Panels

Rooftop solar panels.

Dear Editor,

Previously I submitted a letter to the editor, published Oct. 3, 2019, remarking the sad irony that icy-cold Canada has better solar power infrastructure and policies than the sun-drenched Virgin Islands. Every Virgin Islander should be asking: “Why does the USVI not have 100% solar power?”

One of the main problems is that the government continues to invest good money into bad, outdated technology. The future is in solar panels on roofs, parking lots and in microgrids. However, the federal government and V.I. government continue to dump money into a fossil-fuel power infrastructure.

On Jan. 25, 2021, The Daily News reported that WAPA was awarded nearly $115 million to improve St. John’s power grid. St. John’s population is about 5,000 people. Thus, this new investment is $23,000 per person. Considering that most “households” consist of three to five people, this represents $69,000 to $115,000 per family. Why not direct these monies to fund the creation of solar panels for residential and commercial properties? Why not empower the individual?

I believe that individuals will do a better job managing their power generation and consumption than WAPA. Essentially, St. John would be well on its way to being self-sufficient in producing its own power from the Virgin Islands’ most abundant resource: the sun!

Additionally, with less people on the grid, WAPA would be under less strain to generate power. As more people move to solar, WAPA would only need basic maintenance and repairs as it slowly winds down its operations and goes the way of the dinosaurs.

This reality is possible with local government willpower. WAPA was awarded $5 billion after IrMaria. The Daily News reported that only $1 billion has been distributed. This leaves $4 billion for power infrastructure. Four billion dollars is an enormous amount of money! Essentially, $4 billion is five times the annual budget for the Virgin Islands. (Imagine a rich uncle giving you a check for five times your yearly salary, just to pay your power bill.) With 100,000 V.I. residents, $4 billion represents $40,000 a person. Again, with average families being three to five people, that is $120,000 to $200,000 per family.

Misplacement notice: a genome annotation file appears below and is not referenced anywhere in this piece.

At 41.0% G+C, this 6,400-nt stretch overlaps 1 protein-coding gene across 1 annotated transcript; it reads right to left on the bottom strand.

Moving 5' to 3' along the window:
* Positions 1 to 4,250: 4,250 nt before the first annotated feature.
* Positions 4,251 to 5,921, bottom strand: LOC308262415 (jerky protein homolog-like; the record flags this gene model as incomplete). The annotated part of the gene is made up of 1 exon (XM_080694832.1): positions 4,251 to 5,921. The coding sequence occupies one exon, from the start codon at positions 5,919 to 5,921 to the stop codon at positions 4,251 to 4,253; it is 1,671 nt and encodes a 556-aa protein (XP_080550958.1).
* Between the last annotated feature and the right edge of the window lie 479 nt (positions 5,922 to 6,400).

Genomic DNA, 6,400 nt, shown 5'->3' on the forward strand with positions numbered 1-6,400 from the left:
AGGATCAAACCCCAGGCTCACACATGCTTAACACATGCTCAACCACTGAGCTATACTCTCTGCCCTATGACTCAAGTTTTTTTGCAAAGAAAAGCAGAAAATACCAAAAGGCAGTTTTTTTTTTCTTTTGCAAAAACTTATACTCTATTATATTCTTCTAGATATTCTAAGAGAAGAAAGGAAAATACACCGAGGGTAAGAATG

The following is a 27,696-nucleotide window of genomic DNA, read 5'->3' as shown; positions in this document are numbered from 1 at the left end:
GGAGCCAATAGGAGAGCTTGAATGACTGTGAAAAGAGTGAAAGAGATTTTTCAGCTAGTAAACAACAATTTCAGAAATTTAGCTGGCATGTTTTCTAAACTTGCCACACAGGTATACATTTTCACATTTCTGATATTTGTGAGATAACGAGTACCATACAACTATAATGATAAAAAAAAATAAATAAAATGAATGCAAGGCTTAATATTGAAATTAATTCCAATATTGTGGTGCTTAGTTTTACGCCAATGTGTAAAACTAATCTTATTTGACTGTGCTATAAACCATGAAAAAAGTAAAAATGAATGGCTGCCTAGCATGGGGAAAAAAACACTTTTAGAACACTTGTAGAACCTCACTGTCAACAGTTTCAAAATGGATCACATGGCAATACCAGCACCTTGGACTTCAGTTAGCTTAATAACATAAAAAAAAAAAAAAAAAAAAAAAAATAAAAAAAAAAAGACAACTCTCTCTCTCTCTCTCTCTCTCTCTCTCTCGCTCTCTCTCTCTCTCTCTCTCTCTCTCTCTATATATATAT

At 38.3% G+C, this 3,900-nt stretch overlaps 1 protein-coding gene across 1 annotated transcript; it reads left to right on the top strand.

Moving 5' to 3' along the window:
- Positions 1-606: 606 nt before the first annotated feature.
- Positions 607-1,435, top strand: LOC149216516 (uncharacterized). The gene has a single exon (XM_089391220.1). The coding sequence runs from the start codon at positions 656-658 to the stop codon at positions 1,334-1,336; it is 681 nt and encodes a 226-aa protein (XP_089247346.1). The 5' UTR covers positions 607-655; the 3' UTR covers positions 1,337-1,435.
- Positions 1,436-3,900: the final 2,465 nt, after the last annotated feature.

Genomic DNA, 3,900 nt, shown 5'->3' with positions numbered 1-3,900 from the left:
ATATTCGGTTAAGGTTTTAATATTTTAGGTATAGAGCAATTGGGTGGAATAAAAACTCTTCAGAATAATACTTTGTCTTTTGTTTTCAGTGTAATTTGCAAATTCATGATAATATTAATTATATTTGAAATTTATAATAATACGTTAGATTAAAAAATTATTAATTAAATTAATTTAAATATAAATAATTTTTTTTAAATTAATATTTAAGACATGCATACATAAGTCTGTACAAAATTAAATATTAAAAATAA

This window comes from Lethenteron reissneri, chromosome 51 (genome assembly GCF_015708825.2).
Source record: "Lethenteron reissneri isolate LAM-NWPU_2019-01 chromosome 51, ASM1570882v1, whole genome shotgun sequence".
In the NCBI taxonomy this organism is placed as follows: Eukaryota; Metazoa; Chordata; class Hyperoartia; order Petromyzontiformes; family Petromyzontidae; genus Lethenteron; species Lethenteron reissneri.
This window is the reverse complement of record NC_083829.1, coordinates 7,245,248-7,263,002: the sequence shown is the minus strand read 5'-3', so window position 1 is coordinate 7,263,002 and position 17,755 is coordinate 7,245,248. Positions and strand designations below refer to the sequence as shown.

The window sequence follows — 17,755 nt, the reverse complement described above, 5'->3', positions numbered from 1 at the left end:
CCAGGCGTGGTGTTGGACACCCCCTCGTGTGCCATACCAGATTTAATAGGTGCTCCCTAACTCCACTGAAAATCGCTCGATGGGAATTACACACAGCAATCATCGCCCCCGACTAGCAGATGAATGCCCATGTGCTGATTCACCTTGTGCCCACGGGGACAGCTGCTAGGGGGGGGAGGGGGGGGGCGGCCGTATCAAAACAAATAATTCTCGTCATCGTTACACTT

That’s enough money to put solar panels on a family residence and also a business. Why, why, why, why is this money not invested in solar power and micro-grids for family residences and businesses in the territory?

A fully solar-powered island is possible. Currently the Hawaiian island of Kaua‘i, with a population of about 73,000 people, is 80% solar powered. Imagine the future: The V.I. government re-routing $4 billion into solar panels for businesses and residences. No more “surprise” WAPA power outages. No more TVs, refrigerators, computers and other appliances burned out by power outages and then surges. I’ve had times where, in the course of 30 minutes, the power fluctuated on and off over four times.

Even just Saturday, The Daily News reported that new outdoor security lighting at the Golden Grove prison was destroyed from a WAPA power outage and surge. No more lying in bed at night listening to the deafening drone of diesel generators and smelling their sooty, poisonous fumes. No more ugly power lines blocking the views of green mountains or blue ocean waters.

Families and business finally not worried about the end-of-the-month WAPA bill. The roofs of big-box stores in the USVI should be covered with solar panels. Parking lots, already ugly as they are, can be turned into solar power “farms” with the added benefit that cars are now parked in the shade under the solar panels. Public-private partnerships could create solar panel farms over parking lots at Sunny Isle, Kmart West and at Tutu Park Mall.

Oh, and another added bonus: No more need to buy gasoline. Senators and the public have questioned the proliferation of new gas stations. But with solar power on everyone’s homes, cars can be powered by Virgin Islands’ sunshine. No more exhaust fumes from cars. No more roaring engine noise from the garbage or cistern water truck (electric motors are quiet). No more giant plumes of black smog and soot from exhaust pipes. Also, no more illegal dumping of dirty motor oil (electric cars do not use motor oil). The Virgin Islands can be advertised as a smog-free zone.

Climate change will affect the Virgin Islands. The USVI should be doing something here at home, showing we are doing our part. It makes sense for the Virgin Islands government to move to 100% solar power as soon as possible. It can be done. It simply takes the will of those in power to change the status quo. We are 20 years into the 21st century. We must leave the thinking of the 20th century and invest in the future — not the past. When the V.I. receives federal money for transportation, it builds airports and highways, not row boats and donkey-cart paths. Investing in WAPA is investing in the past. The V.I. government should change the direction of all federal funds and direct those monies to building the future: a solar grid for the USVI.

Second, the V.I. government should eliminate from solar power equipment any and all taxes, such as gross receipts and import tariffs, and any other bureaucratic red tape. Solar power should be strongly incentivized.

— Attorney Russell Pate, St. Croix